The Intergovernmental Panel on Climate Change (IPCC) estimates that the earth’s average temperature will increase somewhere between 1.1°C and 6.4°C over the 21st century, depending on the assumed pathway of anthropogenic emissions (both greenhouse gases and aerosols) and the actual (but unknown) climate sensitivity.
A temperature rise towards the low end of this range is not worth worrying too much about (the ‘lukewarming’ position), while a rise near the higher end of the range is potentially much more problematic (the alarmist position). And while lukewarmers and alarmists stray apart when it comes to the amount of climate change they are expecting, they are bound together by the fact that there is practically nothing that can be done to change the situation, either way. Why? They use the same math.
But you won’t hear many alarmists admitting to that fact—if they did, you would never have heard of the terms like “cap-and-trade” or “carbon tax.” Instead, you’d be much more familiar with words like “planning” and “adaptation.”
How Much U.S.-Side Global Warming?
Lest alarmists protest, let’s work through the numbers to see just how much “global warming” is being caused by U.S. economic activity. [Read more →]
December 3, 2012 20 Comments
This summer Australia implemented a new tax on the country’s top 500 carbon emitters, which has already led to significant increase in electricity prices. Meanwhile, on August 2, Congressman Jim McDermott (D-Wash.) introduced his own carbon tax bill in the House of Representatives, which like the Australian tax is targeted at certain disfavored emitters.
Talk of a federal carbon tax has been recently revived by several conservative-leaning groups. Earlier this year Robert Inglis (former Republican Congressman from South Carolina) launched the Energy and Enterprise Institute, a new advocacy group aimed at marketing carbon taxes to Republicans. And last month rumors of carbon tax discussions at the American Enterprise Institute led AEI’s own Ken Green to reiterate his opposition to the carbon tax idea.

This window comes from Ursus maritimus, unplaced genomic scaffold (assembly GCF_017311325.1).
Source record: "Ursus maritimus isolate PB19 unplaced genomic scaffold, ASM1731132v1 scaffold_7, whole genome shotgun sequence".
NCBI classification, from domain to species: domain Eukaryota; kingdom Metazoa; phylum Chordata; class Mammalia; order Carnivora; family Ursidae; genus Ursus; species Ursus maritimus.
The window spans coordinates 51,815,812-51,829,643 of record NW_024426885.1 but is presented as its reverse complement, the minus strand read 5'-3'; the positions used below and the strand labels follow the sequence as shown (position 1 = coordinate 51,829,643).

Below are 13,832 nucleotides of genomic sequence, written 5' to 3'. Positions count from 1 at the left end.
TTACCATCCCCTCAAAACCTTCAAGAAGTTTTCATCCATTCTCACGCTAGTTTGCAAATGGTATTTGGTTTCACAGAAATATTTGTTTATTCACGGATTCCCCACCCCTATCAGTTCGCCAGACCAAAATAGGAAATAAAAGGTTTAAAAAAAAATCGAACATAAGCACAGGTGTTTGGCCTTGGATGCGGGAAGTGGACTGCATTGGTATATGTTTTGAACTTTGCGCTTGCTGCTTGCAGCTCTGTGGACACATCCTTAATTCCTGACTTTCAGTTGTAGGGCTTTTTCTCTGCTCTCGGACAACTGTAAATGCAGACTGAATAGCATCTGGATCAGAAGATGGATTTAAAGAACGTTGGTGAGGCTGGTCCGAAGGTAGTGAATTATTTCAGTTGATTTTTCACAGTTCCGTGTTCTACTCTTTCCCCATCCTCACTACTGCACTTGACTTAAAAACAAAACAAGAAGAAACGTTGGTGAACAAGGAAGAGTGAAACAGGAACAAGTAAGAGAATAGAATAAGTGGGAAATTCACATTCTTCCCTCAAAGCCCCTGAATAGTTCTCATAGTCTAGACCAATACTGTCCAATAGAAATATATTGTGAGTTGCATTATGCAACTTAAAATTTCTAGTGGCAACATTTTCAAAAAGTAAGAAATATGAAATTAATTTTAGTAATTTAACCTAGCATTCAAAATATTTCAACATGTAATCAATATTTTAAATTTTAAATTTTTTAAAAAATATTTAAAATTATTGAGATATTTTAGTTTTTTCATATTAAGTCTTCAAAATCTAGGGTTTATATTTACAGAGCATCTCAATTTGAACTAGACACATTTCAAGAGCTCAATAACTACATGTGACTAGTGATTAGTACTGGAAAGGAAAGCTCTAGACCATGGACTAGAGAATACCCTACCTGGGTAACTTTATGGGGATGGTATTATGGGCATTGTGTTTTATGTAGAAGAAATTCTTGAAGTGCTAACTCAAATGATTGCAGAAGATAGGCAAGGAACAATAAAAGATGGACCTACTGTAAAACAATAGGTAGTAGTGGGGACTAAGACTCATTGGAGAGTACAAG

What sets the new conservative proponents of carbon taxes apart from traditional advocates is revenue neutrality. Instead of adding a carbon tax to existing taxes, Inglis proposes offsetting any increased revenue from a carbon tax with reductions in income and capital gains taxes. The question is: should we take the bait?
Some Carbon Tax Basics
The idea of shifting taxes away from income and investment to consumption has long been popular in conservative circles. But while revenue neutral tax swaps can make sense in theory, they are hard to achieve in practice. Even if a carbon tax is initially paired with other offsetting tax cuts, there is no guarantee that government won’t raise taxes a few years down the line and offset the offset. As economist Robert Murphy recently noted:
[W]hen the modern individual income tax was first introduced in 1913, it was touted as a relatively minor nuisance that would just affect the super rich. Indeed, the original bracket structure was very modest. Adjusting for inflation, the top rate of 7% kicked in on incomes above $11.3 million, while the bottom bracket applied to all incomes up to $453,000, with a tax rate of a mere 1%. [Read more →]
August 16, 2012 11 Comments
“Even in flush economic times, carbon taxes would be bad policy. When economies are already laboring under too much spending and are at diminishing-return levels of taxation, implementing a carbon tax would be a mistake.”
- Kenneth Green, Dissecting the Carbon Tax, The American, July 13, 2012.
Open-mindedness is a mark of scholarship. And some great lights of classical-liberal social thought in the 20th century changed their minds for theoretical/empirical reasons from a utilitarian perspective.